Virus testing is a ‘failing,’ leaving cases uncounted

NEW YORK (AP) — Seven weeks have passed since the first United States (US) case of COVID-19 was announced, and the government is failing to account for what could be thousands of additional infections because of ongoing problems with testing.

“The system is not really geared to what we need right now,” said top Infectious Disease Expert at the National Institutes of Health Dr Anthony Fauci. “That is a failing. It is a failing, let’s admit it.”

The effort initially was hobbled by delays in getting testing kits out to public health labs, but the stumbles have continued, leading scientists to conclude that the virus has taken root in more places than government officials say.

US health officials, for example, promised nearly a month ago to tap into a national network of labs that monitor for flu. That system is only just getting started.

Large-scale testing is a critical part of tracking the spread of infectious diseases and allocating resources for treatment. The lack of comprehensive figures means US health providers could quickly be overwhelmed by undetected cases.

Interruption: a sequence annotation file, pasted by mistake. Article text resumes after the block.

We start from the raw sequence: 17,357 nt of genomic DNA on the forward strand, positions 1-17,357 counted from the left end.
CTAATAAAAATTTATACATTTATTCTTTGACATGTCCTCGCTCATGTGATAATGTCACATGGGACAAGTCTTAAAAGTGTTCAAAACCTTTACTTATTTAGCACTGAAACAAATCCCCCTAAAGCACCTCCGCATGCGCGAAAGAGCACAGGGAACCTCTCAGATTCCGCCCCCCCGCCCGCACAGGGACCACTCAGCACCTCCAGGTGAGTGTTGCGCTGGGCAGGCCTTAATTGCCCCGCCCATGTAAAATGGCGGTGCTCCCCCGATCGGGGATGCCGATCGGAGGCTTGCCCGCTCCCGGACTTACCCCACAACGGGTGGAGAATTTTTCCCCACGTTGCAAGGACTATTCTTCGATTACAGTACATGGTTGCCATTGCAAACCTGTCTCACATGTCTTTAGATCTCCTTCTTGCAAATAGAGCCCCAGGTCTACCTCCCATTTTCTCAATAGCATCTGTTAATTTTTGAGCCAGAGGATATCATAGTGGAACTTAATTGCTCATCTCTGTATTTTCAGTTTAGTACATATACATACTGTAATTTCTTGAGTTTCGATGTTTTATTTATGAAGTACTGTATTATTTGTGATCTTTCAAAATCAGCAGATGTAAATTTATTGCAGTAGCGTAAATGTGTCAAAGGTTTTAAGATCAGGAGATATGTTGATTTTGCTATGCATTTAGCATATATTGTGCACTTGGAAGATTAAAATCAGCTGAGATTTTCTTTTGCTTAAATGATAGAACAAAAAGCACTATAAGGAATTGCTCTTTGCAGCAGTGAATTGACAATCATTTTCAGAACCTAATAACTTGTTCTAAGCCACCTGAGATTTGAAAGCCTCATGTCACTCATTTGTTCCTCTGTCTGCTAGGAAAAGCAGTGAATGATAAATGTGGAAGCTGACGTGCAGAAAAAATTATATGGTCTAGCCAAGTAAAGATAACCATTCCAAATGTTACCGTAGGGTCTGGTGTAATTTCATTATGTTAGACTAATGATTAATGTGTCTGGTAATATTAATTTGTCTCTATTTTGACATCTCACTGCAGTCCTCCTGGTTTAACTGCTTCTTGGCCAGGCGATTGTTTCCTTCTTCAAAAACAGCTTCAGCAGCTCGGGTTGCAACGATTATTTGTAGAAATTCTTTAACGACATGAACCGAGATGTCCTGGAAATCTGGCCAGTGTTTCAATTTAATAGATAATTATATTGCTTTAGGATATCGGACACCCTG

As of Thursday afternoon, the Centers for Disease Control and Prevention reported about 1,260 US illnesses — a number that trailed independent researchers, who are adding reports from individual states more quickly.

But some experts believe any number based on test results of individual patients is a dramatic undercount. Researchers at Cedars-Sinai Medical Center in Los Angeles this week estimated that the true count of infections was close to 9,000 — about two weeks ago.

“I expect there are more infected individuals now,” said one of the researchers, Dr Jonathan Braun. “This means that the level of disease in the US is much greater than has been reported by actual testing.”

The problem, these experts said, “The US simply isn’t testing enough people.”

There are no official numbers from the federal government on the country’s overall testing capacity. One of the only comprehensive estimates comes from former FDA commissioner Dr Scott Gottlieb, who is now a resident fellow at the American Enterprise Institute, a conservative think tank.

As of Thursday, his group estimated US labs could process results for over 20,000 patients per day. The figure is based on a combination of publicly reported information and historical estimates from government, private and academic labs. It reflects the total number of patient results that could be processed in a day, not the current number being run.

But earlier this week, nearly a month after the announcement, doctors and scientists were still awaiting word on whether that surveillance system was up and running.

On Thursday, the CDC revealed that some labs had begun the testing. But the list of test sites had changed, and the agency did not explain why.